In Mwazisi area under Traditional Authority Chikulamayembe in Rumphi, a family of eight members live a life veiled in strange disease.
The entire family is visually impaired.
At the time of our visit to the family, we found a boy who was preparing food, probably for lunch.
It was around 11 in the morning but the sun was already scorching hot.
The homestead has two houses surrounded by a plantation of tobacco.
We learn that this is not their field and that their land is just about 50 by 40 metres.
We meet Andrew Munthali, an older member of the family, who lost his sight when he was three years old.
Munthali said his late father could see slightly but her mother has total visual impairment.
He said when he was born he was told he could see properly until when he reached the age of three.
As if it were a fashion of some sort, his seven siblings are also visually impaired.
Andrew has now four children; three of whom already lost sight except for lastborn daughter Promise, who is seven months old.
However, the fear is on the same; she might lose her sight.
“The third born is Hanna. She is three years old now and she is visually impaired. She was born normal; she was able to see up until when she turned three. That is when she lost her sight. Of course, I have a letter from the (Rumphi) district hospital to take the child to Blantyre for an operation. I am mobilising money for that,” he said.
Taking care of his family is by ‘grace of God’, he said.
“Apart from my family, I also have to take care of my brothers and sisters including my mother. We simply do piecework. That is what we depend on. The good thing is my wife sees properly and it becomes easier.
“We have gone through several surgeries, all of us. Save for me, I am able to blurry see a few things when there is not much light but I also have a white cane which helps me when walking,” he said.
His brother, John, 48, said at first the family thought it was a cataract but several surgeries proved them wrong.
“Of course, when we were young, our parents were afraid to take us to the hospital for fear of the operation. So in my case, I lived up to around 10 years, then my uncle invited me to his place at Chirambo here in Rumphi.
“There, I had an opportunity to start school. I learnt up to Standard Seven and teachers were amazed. I was then taken to Ekwendeni School for the Blind where I did well with my Standard Eight national examinations. I was then enrolled to St Augustine Community Secondary School in Nkhata Bay,” he said.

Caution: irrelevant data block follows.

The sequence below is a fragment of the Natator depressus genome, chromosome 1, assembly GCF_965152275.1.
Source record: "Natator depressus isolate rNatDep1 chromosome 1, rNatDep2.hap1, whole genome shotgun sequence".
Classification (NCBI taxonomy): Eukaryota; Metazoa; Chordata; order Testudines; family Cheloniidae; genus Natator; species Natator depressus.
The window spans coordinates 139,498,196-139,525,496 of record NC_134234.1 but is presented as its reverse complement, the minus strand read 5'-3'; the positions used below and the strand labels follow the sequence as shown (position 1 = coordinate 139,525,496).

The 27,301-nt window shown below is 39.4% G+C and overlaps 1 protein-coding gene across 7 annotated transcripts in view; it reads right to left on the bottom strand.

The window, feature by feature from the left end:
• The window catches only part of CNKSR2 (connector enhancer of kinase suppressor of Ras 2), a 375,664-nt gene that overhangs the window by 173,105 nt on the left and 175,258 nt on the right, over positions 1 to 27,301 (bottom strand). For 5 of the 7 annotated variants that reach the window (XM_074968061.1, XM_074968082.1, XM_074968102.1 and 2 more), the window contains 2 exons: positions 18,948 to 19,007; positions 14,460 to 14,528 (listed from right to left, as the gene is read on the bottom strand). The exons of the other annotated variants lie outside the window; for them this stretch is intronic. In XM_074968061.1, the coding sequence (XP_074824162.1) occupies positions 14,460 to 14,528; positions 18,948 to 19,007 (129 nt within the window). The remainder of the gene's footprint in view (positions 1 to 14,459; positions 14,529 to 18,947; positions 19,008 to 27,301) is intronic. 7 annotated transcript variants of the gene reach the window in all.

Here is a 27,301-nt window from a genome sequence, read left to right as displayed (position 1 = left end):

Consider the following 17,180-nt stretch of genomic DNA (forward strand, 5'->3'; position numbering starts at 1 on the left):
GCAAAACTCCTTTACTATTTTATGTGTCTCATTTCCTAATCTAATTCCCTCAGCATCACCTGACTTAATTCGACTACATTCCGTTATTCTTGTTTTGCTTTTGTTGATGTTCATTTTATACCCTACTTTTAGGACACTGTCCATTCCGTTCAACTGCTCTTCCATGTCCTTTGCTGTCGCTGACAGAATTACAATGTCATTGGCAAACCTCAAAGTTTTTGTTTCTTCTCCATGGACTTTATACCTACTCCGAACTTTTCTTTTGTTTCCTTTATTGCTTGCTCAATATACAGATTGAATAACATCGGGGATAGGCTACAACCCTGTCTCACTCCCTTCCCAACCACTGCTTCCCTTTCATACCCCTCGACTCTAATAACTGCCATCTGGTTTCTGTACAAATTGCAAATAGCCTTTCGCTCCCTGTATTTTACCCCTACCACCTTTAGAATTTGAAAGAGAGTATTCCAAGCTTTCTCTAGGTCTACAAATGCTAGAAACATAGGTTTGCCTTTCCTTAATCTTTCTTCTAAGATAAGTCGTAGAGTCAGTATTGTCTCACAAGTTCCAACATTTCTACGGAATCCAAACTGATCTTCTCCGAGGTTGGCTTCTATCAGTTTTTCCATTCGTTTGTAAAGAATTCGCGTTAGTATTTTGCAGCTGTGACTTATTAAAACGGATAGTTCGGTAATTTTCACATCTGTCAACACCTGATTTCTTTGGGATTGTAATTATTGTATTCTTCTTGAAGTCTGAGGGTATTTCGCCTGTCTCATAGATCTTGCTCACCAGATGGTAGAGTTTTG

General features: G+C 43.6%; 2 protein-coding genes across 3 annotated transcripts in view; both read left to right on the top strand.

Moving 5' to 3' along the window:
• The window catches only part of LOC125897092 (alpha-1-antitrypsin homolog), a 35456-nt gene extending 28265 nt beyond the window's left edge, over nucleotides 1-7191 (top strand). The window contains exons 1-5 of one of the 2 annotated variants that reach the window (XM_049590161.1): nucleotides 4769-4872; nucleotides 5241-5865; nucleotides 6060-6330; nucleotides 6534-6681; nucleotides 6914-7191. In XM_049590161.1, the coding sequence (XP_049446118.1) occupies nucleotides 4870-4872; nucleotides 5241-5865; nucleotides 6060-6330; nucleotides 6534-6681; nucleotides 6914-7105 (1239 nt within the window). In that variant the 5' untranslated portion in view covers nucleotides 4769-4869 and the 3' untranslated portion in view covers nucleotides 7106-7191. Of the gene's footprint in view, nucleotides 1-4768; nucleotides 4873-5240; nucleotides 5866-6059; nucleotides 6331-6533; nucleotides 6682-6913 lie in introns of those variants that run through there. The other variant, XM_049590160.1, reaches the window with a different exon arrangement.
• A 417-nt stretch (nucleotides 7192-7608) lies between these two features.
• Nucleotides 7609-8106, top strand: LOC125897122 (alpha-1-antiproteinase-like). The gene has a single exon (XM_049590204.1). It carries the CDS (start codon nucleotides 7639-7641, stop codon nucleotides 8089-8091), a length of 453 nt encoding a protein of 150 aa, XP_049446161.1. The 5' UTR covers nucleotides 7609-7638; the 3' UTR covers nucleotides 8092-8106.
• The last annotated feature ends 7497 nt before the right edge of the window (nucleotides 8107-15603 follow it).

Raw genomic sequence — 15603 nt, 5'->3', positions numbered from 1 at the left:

John then got an opportunity to study at Mulanje Vocational Training School where he learnt, among other courses, business management.
He thinks getting support for business and venturing into commercial agriculture would help them alleviate some of the challenges the family is facing.
Her mother nearly shed a tear when she thought of how the children were raised, especially when his husband died in 1995.
“It was not easy, I just thank God I am alive and the children are also in good health,” she could not speak much.
To some extent, the family holds that the disorder is somewhat more mystical than biological as surgeries have failed.
But they still have hope.
Commenting on the disease, a medical practitioner Dr Zaziwe Fatsani Gunda said it could be a group of diseases inherited from their parents—inherited retinal diseases—which need a number of tests.
“There are a number of diseases that could be associated with this such as retinal detachment diabetic retinopathy, epiretinal membrane glaucoma, among others. But in this case, it could be inherited retinal diseases. The problem is once a baby is born, it cannot be prevented unless the baby is not yet born. In the present, the family needs to conduct several tests, high tests for that matter,” he said.
In 2022-23 national budget, government has allocated K100 million to empower persons with disabilities through a Disability Fund.
However, in the previous budget, the same amount was also allocated but no single penny was spent despite numerous people with disability struggling to make ends meet.
Federation of Disability Association of Malawi (Fedoma) Rumphi District Coordinator Oliver Kajiso Gondwe said it is worrisome that families such as the Munthalis are struggling when the duly budgeted for money cannot be utilised.
Gondwe said they, as Fedoma, do not have any funds to help such people but they depend on government and non-governmental organisations to support people with disabilities.
“It is worrisome because I have never seen anybody in the district let alone in the country benefitting from that fund. It’s really sad because if you go in the villages, people with disabilities are really struggling to make ends meet while someone in some office is sitting on the money such as the Disability Fund, which could help us,” he said.
Ministry of Gender, Community Development and Social Welfare spokesperson Fred Simwaka said they did not spend any penny from the fund last year because there was no board.
Simwaka said now that the board was instituted, measures are currently being put in place to provide guidelines on how the fund would be used.
“Once we finalise the measures, people will be informed on how they can go about to access the fund,” he said.
As of 2018, Malawi had 1,556,670 persons with at least one type of disability; with 49 percent comprising those with difficulties in seeing, according to National Statistical Office.